Strategies and policies for the reduction of emissions from the construction industry, in line with UK zero carbon emission targetshave been promoted to policymakers and local authorities through collaboration with government representatives and active engagement in preparation for COP26 in November 2021Researchers are participating in high-impact events and conferences, including Digital Construction Week and London Climate Action Week. The publication of papers aims to engage the academic community and initiate additional innovative collaborations and research on this topic. Future work includes the construction of aengineered timber school extension, a demonstrator project to test and validate our proposal.  

Industry impact of this research

The automation and off-site manufacturing embedded in the processing of engineered timber building systems could help to ensure the delivery of a high volume of primary and secondary school buildings is timely and efficientThis project presents evidence-based insights for the development of prefabricated engineered timber construction strategies which could contribute to efficiently delivering the required number of new schools within sustainability targets.  

“It is vital for UK construction to take part in research – there is no doubt that new thinking is required to meet our carbon reduction targets at the same time as modernising our industry. Michael’s team and his project are addressing this challenge and the insight our business is gaining through collaboration is invaluable.”

Simon Smith, Director, Smith and Wallwork 

Wider benefits 

Building schools using prefabricated engineered timber construction methods brings opportunity for the procurement of these structures to stimulate the growth of tertiary engineered timber processing businesses in the UK. These new businesses could provide long-term employment and, if distributed regionally, contribute to the creation of employment opportunities to support a ‘levelling up’ of prosperity across the UK. 

Automation of the construction of prefabricated engineered timber ensures a time efficient construction process. The tight assembly process can be accommodated within school holidays to minimise disruptions to the school programmeThe process of constructing buildings using timber has also been demonstrated to have lower associated greenhouse gas emissions than would be produced using conventional construction materials, such as steel and concrete.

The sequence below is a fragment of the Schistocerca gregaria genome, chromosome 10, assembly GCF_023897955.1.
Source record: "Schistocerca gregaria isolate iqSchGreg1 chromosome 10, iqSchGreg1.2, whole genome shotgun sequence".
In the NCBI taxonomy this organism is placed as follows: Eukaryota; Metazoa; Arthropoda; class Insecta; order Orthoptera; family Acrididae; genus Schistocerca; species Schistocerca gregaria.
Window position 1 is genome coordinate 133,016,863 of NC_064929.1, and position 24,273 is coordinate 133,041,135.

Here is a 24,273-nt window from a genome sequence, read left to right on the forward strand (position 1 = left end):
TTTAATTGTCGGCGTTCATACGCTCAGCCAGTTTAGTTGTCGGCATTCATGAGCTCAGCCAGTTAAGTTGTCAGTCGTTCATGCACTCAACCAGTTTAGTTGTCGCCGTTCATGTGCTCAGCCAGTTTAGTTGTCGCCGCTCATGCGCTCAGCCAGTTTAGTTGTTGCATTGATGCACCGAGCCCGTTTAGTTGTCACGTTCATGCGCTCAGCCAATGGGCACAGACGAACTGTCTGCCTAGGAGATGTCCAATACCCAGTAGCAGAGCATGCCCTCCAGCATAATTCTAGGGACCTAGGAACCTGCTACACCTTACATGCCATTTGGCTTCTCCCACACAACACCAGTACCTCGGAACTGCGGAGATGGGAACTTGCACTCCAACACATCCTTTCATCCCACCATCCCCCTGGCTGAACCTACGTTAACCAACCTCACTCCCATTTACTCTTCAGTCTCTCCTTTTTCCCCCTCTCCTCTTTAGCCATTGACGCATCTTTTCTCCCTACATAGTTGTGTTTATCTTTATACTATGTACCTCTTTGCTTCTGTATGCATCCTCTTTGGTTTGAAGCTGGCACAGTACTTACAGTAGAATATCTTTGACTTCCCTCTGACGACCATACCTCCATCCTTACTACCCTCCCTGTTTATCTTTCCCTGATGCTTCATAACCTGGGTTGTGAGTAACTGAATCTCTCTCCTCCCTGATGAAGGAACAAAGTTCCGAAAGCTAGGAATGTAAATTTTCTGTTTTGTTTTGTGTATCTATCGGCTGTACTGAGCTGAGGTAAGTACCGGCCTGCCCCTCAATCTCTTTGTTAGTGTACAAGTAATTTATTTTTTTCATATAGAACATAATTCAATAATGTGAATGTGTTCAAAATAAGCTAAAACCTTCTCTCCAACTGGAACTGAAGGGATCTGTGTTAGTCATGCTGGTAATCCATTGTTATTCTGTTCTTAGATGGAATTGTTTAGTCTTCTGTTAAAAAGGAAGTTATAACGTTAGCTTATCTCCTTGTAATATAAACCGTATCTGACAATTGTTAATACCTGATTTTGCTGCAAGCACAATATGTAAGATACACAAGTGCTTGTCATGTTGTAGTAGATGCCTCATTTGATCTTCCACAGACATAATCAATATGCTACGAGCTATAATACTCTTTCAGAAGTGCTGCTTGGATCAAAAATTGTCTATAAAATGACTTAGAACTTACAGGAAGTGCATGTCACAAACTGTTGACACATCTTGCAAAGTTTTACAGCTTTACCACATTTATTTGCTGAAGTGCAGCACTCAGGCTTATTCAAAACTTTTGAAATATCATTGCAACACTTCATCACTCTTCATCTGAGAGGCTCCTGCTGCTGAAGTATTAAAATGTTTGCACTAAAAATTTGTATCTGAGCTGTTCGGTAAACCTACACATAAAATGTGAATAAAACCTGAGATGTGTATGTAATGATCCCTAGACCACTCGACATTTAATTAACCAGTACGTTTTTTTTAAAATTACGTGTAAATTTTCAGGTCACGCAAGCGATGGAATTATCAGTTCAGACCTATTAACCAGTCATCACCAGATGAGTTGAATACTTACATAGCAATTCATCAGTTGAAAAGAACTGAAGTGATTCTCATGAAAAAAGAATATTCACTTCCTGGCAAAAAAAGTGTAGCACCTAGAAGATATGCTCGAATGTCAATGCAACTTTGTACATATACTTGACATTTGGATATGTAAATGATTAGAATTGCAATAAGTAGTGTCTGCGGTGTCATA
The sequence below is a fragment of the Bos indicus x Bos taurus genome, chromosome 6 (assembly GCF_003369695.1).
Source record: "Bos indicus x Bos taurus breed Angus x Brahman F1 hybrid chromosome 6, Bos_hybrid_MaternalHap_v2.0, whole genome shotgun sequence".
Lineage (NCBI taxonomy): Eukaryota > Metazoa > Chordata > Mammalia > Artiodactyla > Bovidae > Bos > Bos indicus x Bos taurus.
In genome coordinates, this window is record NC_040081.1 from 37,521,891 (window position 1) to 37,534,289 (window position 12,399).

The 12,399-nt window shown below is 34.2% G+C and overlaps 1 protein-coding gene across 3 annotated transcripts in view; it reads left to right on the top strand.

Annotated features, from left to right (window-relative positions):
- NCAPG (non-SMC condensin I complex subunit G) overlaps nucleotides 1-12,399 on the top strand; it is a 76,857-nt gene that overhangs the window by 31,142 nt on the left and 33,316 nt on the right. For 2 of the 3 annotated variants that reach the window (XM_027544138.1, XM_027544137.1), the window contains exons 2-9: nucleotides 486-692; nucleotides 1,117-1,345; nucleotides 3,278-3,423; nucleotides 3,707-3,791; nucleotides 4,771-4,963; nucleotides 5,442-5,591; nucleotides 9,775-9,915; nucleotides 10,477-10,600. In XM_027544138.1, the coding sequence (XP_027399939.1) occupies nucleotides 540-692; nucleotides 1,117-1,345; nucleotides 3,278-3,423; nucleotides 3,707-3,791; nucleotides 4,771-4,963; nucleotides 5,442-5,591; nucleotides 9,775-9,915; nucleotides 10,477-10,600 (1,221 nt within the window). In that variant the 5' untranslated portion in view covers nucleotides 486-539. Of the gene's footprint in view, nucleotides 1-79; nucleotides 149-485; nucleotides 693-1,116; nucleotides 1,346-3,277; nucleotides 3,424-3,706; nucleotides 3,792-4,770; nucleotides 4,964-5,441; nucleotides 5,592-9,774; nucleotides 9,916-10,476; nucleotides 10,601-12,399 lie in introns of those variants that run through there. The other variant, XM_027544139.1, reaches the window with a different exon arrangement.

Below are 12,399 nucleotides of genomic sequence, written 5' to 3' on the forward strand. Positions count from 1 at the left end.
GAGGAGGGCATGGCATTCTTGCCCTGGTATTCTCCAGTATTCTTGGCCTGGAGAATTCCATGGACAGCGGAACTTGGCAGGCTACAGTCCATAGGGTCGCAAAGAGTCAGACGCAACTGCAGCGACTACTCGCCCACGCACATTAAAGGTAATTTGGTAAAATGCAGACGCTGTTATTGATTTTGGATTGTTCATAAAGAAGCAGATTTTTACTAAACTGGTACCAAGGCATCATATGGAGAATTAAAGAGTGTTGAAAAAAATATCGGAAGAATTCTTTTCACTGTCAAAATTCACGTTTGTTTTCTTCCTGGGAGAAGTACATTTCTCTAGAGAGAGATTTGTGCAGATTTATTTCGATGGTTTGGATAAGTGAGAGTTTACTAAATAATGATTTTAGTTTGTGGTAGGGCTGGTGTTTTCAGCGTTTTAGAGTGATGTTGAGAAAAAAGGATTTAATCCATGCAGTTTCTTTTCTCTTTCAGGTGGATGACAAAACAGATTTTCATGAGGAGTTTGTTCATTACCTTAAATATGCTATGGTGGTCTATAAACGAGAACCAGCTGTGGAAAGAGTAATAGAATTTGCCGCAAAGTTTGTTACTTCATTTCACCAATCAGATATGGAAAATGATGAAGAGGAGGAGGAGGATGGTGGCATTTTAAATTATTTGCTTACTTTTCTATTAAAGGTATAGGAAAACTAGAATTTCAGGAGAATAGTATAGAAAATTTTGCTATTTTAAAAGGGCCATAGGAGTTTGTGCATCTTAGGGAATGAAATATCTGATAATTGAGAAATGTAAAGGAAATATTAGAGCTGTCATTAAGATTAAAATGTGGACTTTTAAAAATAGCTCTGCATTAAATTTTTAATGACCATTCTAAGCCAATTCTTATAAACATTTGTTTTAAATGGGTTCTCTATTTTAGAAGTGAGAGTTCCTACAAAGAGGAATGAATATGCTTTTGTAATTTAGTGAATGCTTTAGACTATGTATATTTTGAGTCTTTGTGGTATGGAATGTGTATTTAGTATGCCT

At the end of a structure’s life, timber elements may be reused, recycled, or burned as biomass fuel. When combined with sustainable management of forests (replanting, active management), constructing buildings using prefabricated engineered timber could facilitate the transfer of significant volumes of atmospheric carbon into the built environment for long-term storage in a cost-effective manner. This approach also secures a source of building materials that can be grown and harvested sustainably. 


  • Department for Education 
  • Cambridge City Council 
  • Smith and Wallwork 

Meet the research team 

“This project is an exciting opportunity for academic research to engage wtih the government on the development of guidance and policy concerning the effective, sustainable, and economical design and contruction of engineered timber schools in the UK. 

Dr Aurimas Bukauskas



“This project presents a unique opportunity to use engineered timber in an innovative way, in line with advanced fabrication and construction methods, to design low-energy, healthy schools for our future.”  

Dr Antiopi Koronaki




Lead: Dr Michael Ramage, Director, Centre for Natural Material Innovation at the University of Cambridge 

Team: Dr Aurimas BukauskasDr Antiopi Koronaki  and Dr Aftab JaliaResearch Associates, Centre for Natural Material Innovation at the University of Cambridge; Dr Darshil Shah, Lecturer in Materials, Department of Architecture, University of Cambridge 


If you would like to know more about this project, see and @CamNatMat and email 

Visit the project page for this research here.

Listen to the team on BBC Sounds - 39 Ways to Save the Planet - (broadcast 5 Jan) - complete with sounds of cutting cross-laminated timber which his project is researching.
Read/Watch: Koronaki, A. (ed) 2020. Towards carbon free construction: Cultivating and manufacturing our homes. Centre for Natural Material Innovation, University of Cambridge. Cambridge, United Kindom.


Header photo courtesy of Dr Aurimas Bukauskas 

Need to Know

  • Buildings built primarily using timber could potentially act as a global ‘carbon sink’, safely storing atmospheric carbon for the lifespan of buildings (50-60 years)  

  • Classrooms with exposed timber have been shown to result in reduced heart rate and perceived levels of stress in students compared to classrooms where other materials are used  

  • It takes four hours to grow a 300-metre tall timber tower in the sustainable forests of Europe